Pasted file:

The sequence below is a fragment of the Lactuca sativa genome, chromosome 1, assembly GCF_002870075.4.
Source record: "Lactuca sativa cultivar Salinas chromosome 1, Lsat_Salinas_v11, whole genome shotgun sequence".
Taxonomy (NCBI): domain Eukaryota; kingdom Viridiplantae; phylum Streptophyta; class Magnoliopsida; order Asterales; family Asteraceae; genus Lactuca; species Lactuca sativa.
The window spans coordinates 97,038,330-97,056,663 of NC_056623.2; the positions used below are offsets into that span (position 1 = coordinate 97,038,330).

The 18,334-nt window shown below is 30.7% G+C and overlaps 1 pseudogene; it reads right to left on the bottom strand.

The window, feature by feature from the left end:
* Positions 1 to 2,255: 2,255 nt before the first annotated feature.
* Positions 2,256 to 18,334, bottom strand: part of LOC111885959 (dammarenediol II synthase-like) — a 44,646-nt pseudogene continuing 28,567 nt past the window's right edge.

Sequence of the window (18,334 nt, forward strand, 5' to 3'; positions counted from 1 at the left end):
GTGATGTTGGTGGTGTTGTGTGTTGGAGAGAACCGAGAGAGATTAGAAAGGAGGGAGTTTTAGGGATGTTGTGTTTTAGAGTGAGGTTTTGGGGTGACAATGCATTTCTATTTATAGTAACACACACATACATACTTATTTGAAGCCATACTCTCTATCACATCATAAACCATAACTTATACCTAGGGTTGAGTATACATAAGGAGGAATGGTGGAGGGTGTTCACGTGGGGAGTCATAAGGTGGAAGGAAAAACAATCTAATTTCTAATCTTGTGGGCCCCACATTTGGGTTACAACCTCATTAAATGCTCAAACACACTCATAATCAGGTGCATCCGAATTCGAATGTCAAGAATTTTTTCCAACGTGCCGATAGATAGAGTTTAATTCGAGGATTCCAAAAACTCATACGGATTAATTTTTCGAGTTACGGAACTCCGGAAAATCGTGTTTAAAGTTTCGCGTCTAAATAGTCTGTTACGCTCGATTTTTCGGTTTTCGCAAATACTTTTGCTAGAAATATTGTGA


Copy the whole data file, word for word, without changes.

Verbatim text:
The sequence below is a fragment of the Lactuca sativa genome, chromosome 1, assembly GCF_002870075.4.
Source record: "Lactuca sativa cultivar Salinas chromosome 1, Lsat_Salinas_v11, whole genome shotgun sequence".
Taxonomy (NCBI): domain Eukaryota; kingdom Viridiplantae; phylum Streptophyta; class Magnoliopsida; order Asterales; family Asteraceae; genus Lactuca; species Lactuca sativa.
The window spans coordinates 97,038,330-97,056,663 of NC_056623.2; the positions used below are offsets into that span (position 1 = coordinate 97,038,330).

The 18,334-nt window shown below is 30.7% G+C and overlaps 1 pseudogene; it reads right to left on the bottom strand.

The window, feature by feature from the left end:
* Positions 1 to 2,255: 2,255 nt before the first annotated feature.
* Positions 2,256 to 18,334, bottom strand: part of LOC111885959 (dammarenediol II synthase-like) — a 44,646-nt pseudogene continuing 28,567 nt past the window's right edge.

Sequence of the window (18,334 nt, forward strand, 5' to 3'; positions counted from 1 at the left end):
GTGATGTTGGTGGTGTTGTGTGTTGGAGAGAACCGAGAGAGATTAGAAAGGAGGGAGTTTTAGGGATGTTGTGTTTTAGAGTGAGGTTTTGGGGTGACAATGCATTTCTATTTATAGTAACACACACATACATACTTATTTGAAGCCATACTCTCTATCACATCATAAACCATAACTTATACCTAGGGTTGAGTATACATAAGGAGGAATGGTGGAGGGTGTTCACGTGGGGAGTCATAAGGTGGAAGGAAAAACAATCTAATTTCTAATCTTGTGGGCCCCACATTTGGGTTACAACCTCATTAAATGCTCAAACACACTCATAATCAGGTGCATCCGAATTCGAATGTCAAGAATTTTTTCCAACGTGCCGATAGATAGAGTTTAATTCGAGGATTCCAAAAACTCATACGGATTAATTTTTCGAGTTACGGAACTCCGGAAAATCGTGTTTAAAGTTTCGCGTCTAAATAGTCTGTTACGCTCGATTTTTCGGTTTTCGCAAATACTTTTGCTAGAAATATTGTGA